As you are already slightly familiar with 12 main open source Elixir frameworks, it’s time for you to know Elixir pros and cons and its main frameworks. This will be a brief overview. We are here to help you!
Elixir is a functional programming language that first appeared in 2012. Since 2012, there have been 96 Elixir releases. If you know Ruby, on the surface, Elixir and Ruby share a similar syntax.
As with all other technologies, the Elixir programming language has its pros and cons. Once we had already shown you some of them in our material about Elixir vs Ruby. Here we just want to add some details.
- Elixir and Phoenix are fast. For example, tests of Elixir’s performance show much better results than those for Ruby, and Phoenix response times are measured in microseconds.
- This is one of the strong sides of Erlang that is also available for Elixir.
- In software development, concurrency means the ability to run multiple processes simultaneously but keep them independent of one another.
Due to Elixir’s syntax, it is easy to write clean and understandable code without sacrificing the productivity of a developer.
The disadvantages of Elixir are
- A smaller amount of Elixir programming jobs. (We faced that problem in Syndicode, and we joke about this saying that the world is just not ready yet).
- Lack of Elixir developers. (This situation is getting better day by day).
- Elixir is a young programming language.
- Smaller community. (By now. But it grows with numerous conferences and events happen every year!)
- Smaller ecosystem.
Let’s talk now about Elixir’s main frameworks
This list includes Phoenix, Hedwig, Nerves, Sugar.
1. Phoenix Framework
Released in 2014.
Purpose: Web Applications, API Backends, Soft Real Time Systems, Messaging Applications.
This framework leverages the Erlang VM ability to handle millions of connections alongside Elixir’s beautiful syntax and productive tooling for building fault-tolerant systems. It provides high developer productivity and high application performance. It also has some interesting new twists like channels for implementing realtime features and pre-compiled templates for blazing speed. Phoenix is made up of a number of distinct parts, each with its own purpose and role to play in building a web application.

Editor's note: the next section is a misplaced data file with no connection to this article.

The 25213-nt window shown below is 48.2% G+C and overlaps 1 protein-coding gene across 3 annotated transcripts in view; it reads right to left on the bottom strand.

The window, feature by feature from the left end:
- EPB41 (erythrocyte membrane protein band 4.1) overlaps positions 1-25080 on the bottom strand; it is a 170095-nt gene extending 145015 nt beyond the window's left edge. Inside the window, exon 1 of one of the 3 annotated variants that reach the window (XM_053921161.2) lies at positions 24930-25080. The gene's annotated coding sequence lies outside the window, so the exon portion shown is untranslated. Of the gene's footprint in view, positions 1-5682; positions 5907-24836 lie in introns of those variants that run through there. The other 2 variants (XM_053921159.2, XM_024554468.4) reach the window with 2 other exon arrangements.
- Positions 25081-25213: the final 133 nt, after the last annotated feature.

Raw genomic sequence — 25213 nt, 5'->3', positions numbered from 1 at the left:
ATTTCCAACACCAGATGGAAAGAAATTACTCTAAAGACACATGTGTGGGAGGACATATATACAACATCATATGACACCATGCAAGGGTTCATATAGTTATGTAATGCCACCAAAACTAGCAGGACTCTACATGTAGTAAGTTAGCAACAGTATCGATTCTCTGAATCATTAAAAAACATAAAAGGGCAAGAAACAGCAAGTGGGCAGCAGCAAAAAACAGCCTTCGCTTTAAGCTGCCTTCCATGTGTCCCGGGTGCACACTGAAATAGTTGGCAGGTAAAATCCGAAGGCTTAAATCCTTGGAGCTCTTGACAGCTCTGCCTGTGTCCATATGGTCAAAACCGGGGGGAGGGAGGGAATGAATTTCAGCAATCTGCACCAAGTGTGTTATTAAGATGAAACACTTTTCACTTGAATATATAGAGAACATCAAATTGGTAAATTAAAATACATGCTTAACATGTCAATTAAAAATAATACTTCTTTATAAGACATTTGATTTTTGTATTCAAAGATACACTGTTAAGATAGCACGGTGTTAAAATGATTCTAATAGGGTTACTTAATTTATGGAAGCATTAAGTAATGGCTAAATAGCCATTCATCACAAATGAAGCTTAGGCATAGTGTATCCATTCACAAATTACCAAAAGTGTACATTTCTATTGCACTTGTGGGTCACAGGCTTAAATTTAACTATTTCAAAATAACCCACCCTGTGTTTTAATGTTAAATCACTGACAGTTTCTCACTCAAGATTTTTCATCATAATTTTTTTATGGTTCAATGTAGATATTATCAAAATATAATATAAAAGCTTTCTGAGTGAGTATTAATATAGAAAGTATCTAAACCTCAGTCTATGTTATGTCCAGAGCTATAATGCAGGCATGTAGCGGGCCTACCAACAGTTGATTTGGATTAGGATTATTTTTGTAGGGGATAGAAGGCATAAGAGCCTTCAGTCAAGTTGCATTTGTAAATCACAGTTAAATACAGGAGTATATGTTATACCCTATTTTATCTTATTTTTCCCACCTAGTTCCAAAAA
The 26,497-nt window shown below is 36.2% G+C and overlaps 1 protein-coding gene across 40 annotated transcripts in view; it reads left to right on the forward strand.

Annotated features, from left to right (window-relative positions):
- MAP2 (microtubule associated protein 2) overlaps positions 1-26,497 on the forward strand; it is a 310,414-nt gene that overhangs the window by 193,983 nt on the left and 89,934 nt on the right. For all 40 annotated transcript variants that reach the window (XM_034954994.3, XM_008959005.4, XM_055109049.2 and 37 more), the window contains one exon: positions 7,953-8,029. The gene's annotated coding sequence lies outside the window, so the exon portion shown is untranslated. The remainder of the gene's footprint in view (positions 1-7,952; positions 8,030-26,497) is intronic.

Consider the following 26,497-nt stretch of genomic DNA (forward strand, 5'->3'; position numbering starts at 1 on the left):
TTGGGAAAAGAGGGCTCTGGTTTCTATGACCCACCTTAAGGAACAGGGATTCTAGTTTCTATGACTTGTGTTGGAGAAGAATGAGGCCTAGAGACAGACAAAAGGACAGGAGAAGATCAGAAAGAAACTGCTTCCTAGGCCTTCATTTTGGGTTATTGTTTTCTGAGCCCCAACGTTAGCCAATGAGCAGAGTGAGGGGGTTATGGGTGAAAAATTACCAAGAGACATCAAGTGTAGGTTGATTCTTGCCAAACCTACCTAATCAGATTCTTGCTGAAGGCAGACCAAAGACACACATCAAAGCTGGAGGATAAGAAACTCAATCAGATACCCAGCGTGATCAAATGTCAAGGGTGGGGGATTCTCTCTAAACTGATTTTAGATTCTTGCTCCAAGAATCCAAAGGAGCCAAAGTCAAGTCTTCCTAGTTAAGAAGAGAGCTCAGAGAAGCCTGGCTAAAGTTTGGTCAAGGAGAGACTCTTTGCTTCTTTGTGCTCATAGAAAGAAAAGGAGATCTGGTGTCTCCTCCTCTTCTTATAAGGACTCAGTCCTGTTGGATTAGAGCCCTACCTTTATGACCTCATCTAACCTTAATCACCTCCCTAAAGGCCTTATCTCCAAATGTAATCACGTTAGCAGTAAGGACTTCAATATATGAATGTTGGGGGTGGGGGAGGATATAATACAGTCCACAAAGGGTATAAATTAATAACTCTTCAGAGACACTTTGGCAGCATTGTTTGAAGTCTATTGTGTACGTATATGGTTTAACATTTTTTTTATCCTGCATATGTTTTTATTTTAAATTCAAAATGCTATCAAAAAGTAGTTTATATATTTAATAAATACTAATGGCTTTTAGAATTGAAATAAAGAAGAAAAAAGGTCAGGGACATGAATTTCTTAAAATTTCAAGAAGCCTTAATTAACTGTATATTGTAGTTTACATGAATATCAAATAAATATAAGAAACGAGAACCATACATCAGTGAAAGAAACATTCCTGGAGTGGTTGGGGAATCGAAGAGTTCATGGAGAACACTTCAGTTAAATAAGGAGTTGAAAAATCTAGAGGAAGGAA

Released in 2017.
Purpose: IoT and Embedded Software. With Nerves, you can craft and deploy bulletproof embedded software in Elixir. This framework takes care of the network, discovery, I/O, firmware updates and more. It can also get pack the whole application into as little as 12MB and have it start in seconds by booting a lean cross-compiled Linux directly to the battle-hardened Erlang VM. Great? Nerves is specifically designed for embedded systems, not desktop or server systems. The Nerves platform, framework, and tooling provide a highly specialized environment for using Elixir to build advanced embedded devices.
Released in 2014.
Purpose: web development. Sugar is a modular web framework for Elixir. It aims to be a strong contender for web development. It’s fast, easy to learn and work with and effective in means of development.
Released in 2015.
Purpose: bot creation. Hedwig is a chat bot, highly inspired by GitHub’s Hubot. It was designed to run as a single, stand-alone OTP application or can be included with OTP application as a dependency. It’s great for testing how your bot will respond to the messages it receives. Hedwig comes with many adapters: – IRC – A IRC Adapter – Facebook Messenger – A Facebook Messenger Adapter (WIP) – Flowdock – A Flowdock Adapter – SendSonar – A SendSonar Adapter (WIP) – Slack – A Slack Adapter – SMS – A SMS Adapter powered by Twilio – XMPP – A XMPP Adapter. Also, it supports a list of responders ranging from YouTube, Weather, Mopidy, etc.
We have put it all together for you, but hope you will make your own small research on Elixir. Because it has a great future! Hint, you can start from here (this material has code examples and some tech data).
Also, read about Nerves framework for developing embedded software with Elixir in details!